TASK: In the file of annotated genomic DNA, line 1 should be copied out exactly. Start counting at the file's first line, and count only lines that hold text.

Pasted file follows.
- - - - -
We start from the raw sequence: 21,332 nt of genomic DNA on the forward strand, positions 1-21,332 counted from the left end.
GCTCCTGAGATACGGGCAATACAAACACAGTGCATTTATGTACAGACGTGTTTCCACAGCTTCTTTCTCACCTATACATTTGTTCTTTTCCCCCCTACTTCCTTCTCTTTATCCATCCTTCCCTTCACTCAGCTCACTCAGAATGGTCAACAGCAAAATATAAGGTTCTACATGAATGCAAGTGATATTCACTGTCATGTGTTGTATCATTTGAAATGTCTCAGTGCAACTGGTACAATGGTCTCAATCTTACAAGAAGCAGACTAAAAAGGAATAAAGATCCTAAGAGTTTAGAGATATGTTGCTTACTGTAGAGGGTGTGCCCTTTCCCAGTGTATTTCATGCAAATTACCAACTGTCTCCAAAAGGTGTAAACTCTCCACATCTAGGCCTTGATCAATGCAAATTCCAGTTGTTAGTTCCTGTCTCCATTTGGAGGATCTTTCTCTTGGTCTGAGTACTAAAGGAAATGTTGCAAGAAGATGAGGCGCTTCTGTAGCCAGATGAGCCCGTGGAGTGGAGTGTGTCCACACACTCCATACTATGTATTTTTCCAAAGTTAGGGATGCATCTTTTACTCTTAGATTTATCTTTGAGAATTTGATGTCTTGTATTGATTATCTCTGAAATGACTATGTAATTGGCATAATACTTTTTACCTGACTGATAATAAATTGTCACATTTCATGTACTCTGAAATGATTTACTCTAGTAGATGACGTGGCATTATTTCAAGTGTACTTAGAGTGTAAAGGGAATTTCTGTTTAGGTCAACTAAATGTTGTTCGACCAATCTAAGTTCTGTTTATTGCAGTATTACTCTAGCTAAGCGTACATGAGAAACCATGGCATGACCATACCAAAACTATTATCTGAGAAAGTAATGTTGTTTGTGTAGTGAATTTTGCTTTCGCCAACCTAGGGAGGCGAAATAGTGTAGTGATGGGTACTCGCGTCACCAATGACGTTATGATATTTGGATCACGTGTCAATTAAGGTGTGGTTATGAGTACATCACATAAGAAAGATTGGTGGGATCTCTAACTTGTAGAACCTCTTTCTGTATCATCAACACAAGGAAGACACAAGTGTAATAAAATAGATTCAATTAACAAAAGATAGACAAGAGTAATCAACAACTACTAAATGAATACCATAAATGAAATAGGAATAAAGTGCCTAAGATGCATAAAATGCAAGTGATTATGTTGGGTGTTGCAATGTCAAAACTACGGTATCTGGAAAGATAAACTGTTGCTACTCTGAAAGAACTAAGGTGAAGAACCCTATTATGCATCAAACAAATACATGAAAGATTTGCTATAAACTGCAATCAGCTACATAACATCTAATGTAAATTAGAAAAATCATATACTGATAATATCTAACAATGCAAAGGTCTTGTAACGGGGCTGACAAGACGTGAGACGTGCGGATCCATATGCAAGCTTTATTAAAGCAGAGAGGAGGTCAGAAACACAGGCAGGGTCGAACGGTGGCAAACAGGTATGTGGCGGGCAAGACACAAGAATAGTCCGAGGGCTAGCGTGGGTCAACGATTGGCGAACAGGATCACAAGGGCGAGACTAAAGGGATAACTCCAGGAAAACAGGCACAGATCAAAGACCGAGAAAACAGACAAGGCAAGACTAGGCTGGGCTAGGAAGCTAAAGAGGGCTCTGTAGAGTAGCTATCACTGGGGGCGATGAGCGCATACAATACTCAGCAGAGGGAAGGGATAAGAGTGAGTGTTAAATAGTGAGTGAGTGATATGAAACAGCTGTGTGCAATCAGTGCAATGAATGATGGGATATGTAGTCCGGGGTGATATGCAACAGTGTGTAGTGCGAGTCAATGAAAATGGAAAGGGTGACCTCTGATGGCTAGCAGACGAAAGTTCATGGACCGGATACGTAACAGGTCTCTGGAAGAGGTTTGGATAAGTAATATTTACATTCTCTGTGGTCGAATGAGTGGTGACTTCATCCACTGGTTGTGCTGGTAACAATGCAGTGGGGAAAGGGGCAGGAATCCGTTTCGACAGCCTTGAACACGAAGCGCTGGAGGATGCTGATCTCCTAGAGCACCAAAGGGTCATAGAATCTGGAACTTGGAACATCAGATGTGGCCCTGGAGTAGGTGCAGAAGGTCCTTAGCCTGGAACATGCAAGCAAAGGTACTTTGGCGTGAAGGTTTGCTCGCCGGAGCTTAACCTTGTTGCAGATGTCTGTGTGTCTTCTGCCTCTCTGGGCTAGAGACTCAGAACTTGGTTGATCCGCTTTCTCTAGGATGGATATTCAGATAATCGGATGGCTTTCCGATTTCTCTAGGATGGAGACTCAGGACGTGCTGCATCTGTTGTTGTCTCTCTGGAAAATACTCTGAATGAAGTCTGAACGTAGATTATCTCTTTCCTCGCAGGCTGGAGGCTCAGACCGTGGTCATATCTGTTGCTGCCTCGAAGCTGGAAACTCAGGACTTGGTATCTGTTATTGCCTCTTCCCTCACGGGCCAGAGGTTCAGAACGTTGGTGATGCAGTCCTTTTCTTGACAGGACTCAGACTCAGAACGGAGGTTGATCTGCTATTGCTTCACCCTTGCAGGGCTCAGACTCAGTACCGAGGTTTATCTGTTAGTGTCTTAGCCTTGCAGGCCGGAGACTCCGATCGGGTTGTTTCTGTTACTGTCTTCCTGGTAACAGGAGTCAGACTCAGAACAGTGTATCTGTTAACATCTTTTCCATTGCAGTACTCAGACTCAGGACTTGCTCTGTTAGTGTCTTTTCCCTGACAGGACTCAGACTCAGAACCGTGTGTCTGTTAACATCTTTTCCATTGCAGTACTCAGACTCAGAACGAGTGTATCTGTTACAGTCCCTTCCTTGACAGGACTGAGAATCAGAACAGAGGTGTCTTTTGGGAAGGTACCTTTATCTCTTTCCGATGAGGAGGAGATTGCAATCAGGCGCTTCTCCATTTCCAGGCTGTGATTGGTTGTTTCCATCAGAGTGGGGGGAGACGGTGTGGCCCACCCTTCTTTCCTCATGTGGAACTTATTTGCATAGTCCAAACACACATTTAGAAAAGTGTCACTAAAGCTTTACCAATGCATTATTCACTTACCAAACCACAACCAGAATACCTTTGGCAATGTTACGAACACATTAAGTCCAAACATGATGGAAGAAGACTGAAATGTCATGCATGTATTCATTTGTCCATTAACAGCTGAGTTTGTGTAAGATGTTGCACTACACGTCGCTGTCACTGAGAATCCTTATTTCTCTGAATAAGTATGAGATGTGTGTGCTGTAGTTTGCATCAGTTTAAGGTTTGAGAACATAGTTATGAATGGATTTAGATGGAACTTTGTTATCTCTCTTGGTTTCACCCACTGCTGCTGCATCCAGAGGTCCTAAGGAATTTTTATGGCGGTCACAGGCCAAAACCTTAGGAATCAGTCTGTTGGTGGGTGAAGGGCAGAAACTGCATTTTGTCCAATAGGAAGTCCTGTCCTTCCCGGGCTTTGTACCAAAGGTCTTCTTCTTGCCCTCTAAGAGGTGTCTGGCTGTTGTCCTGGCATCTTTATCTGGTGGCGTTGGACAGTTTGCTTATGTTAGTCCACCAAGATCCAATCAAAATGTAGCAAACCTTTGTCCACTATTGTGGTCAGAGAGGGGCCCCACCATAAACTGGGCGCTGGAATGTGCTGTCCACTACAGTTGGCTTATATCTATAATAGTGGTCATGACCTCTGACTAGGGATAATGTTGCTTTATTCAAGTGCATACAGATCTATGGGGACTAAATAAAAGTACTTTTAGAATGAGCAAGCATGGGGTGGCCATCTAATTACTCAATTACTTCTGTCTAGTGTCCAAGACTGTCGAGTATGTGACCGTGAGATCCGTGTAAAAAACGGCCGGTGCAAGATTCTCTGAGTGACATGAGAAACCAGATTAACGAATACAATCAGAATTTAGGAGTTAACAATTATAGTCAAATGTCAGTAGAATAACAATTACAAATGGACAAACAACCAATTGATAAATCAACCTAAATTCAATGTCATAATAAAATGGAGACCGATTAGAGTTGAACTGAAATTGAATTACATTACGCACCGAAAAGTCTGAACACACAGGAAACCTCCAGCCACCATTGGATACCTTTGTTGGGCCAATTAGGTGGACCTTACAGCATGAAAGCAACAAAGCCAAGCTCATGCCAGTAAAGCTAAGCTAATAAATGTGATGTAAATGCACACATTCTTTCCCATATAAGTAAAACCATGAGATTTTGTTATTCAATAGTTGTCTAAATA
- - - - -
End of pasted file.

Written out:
We start from the raw sequence: 21,332 nt of genomic DNA on the forward strand, positions 1-21,332 counted from the left end.